Update on Skin Cancer

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Skin cancer is the most common form of cancer in the United States.  More than 1 million new cases of skin cancer will be diagnosed this year in the U.S. and an estimated 9,800 people will die.  More than 77 percent of these deaths will be from melanoma, a particularly aggressive form of skin cancer.

Unfortunately, there still exists the myth that people with naturally dark skin can’t get skin cancer.  This is simply not true!  Anyone can get skin cancer.  People with darker skin have more melanin, a brownish pigment that serves as a buffer against harmful UV rays; however, while having more melanin lowers the risk of developing skin cancer, it does not eliminate it.

The converse is also true.  Redheads, blondes and other fair-skinned individuals are more likely to get skin cancer.  Redheads and blondes have a two-fold to four-fold greater risk of developing skin cancer in their lifetime.

Many people also mistakenly believe that if you try to avoid exposure to the sun, you will never get skin cancer.  Even though there is a strong link between exposure to the sunlight and skin cancer, you can still get skin cancer even if you avoid the sun.  Skin cancer can develop anywhere on the body, even places that are not exposed to the sun, such as the soles of your feet.  Therefore, regardless of how much sun exposure you get, it’s important to regularly examine your skin for signs of cancer.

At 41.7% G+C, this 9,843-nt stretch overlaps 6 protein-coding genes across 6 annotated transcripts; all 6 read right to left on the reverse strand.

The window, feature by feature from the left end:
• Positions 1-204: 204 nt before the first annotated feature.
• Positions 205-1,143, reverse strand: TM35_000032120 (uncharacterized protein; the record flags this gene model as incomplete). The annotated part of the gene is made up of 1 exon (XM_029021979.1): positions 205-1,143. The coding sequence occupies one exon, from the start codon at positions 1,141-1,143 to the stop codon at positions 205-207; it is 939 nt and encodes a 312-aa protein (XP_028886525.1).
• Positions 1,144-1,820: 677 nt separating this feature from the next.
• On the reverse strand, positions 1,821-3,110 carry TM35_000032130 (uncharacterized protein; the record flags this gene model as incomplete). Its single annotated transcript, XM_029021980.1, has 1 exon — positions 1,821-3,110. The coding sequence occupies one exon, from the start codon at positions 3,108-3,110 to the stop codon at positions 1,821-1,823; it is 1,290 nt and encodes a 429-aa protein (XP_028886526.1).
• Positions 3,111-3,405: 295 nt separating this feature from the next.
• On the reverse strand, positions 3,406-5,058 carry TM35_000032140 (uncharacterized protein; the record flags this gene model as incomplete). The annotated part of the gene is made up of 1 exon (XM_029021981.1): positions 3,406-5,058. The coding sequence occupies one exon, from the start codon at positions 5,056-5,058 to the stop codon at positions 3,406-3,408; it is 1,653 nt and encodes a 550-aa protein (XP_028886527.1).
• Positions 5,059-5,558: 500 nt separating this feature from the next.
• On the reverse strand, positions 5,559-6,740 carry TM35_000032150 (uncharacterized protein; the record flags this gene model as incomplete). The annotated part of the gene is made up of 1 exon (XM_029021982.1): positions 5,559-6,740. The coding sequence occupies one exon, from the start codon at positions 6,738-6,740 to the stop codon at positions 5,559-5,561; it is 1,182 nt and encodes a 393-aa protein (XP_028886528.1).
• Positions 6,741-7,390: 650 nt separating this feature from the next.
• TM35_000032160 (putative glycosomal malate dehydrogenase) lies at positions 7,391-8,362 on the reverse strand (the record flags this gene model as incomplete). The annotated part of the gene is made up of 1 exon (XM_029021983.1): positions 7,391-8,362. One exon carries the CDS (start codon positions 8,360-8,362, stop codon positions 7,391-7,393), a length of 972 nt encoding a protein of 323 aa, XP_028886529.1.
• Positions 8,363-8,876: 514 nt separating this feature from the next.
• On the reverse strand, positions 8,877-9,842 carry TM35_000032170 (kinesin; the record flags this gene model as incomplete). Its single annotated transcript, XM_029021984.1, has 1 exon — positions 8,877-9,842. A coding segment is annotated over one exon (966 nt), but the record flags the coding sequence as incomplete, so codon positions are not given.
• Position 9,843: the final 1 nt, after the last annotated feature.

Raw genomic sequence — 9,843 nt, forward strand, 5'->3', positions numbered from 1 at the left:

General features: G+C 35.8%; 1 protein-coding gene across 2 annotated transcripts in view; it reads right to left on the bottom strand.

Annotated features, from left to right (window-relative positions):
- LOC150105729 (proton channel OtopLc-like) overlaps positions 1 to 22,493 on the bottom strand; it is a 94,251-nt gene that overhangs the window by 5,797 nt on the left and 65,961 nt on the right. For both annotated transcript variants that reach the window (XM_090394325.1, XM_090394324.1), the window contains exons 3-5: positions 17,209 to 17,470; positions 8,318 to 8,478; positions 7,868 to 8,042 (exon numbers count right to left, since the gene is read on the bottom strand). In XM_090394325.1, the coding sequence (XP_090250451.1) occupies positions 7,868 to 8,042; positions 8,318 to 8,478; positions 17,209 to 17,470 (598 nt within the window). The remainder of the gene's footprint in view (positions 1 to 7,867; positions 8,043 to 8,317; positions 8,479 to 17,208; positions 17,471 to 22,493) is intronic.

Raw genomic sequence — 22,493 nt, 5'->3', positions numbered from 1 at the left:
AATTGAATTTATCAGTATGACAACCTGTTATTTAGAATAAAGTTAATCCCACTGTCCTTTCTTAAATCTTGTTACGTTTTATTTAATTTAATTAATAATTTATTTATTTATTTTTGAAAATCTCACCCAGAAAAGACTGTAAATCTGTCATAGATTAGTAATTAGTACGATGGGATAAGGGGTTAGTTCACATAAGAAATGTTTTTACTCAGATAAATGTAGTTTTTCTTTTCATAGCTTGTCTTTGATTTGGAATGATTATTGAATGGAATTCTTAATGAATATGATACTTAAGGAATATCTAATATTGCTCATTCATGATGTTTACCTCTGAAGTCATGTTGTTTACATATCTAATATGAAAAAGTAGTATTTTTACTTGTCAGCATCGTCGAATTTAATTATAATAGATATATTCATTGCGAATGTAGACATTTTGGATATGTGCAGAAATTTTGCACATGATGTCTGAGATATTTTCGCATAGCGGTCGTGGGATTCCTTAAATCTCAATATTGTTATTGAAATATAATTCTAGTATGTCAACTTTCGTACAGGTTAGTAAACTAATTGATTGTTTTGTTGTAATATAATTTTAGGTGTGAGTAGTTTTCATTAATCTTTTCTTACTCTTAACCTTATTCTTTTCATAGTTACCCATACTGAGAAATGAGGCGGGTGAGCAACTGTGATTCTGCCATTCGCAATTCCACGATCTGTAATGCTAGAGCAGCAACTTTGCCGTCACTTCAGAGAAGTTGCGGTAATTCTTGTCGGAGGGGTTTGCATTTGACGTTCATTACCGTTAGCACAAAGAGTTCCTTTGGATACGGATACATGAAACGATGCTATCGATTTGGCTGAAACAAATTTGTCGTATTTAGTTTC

Skin Cancer prevention must begin early.  Sun burns can do permanent damage to a child’s skin.  Excessive sun exposure in the first 10-18 years of life increases your chances of developing skin cancer as an adult.  In addition, the more moles you have at birth, the greater your risk of developing skin cancer as an adult.  While most moles develop after birth, some people are born with them. “Birth moles” increase a person’s risk for skin cancer.

Always remember to use sun-screen on you and your kids everyday for maximum protection against UVa and UVb rays; and re-apply often!  Check your skin frequently for any change in moles or new lesions, or have your dermatologist assess you with annual check-ups. Notify your physicians of any moles on palms or soles of your feet.  Wear sunglasses to prevent over-exposure of harmful rays to eyes that could lead to eye conditions or injury.

For more information on skin cancer prevention, call Donna McMickens, LPN at Alexandria Eye and Laser Center at (318) 487-2020.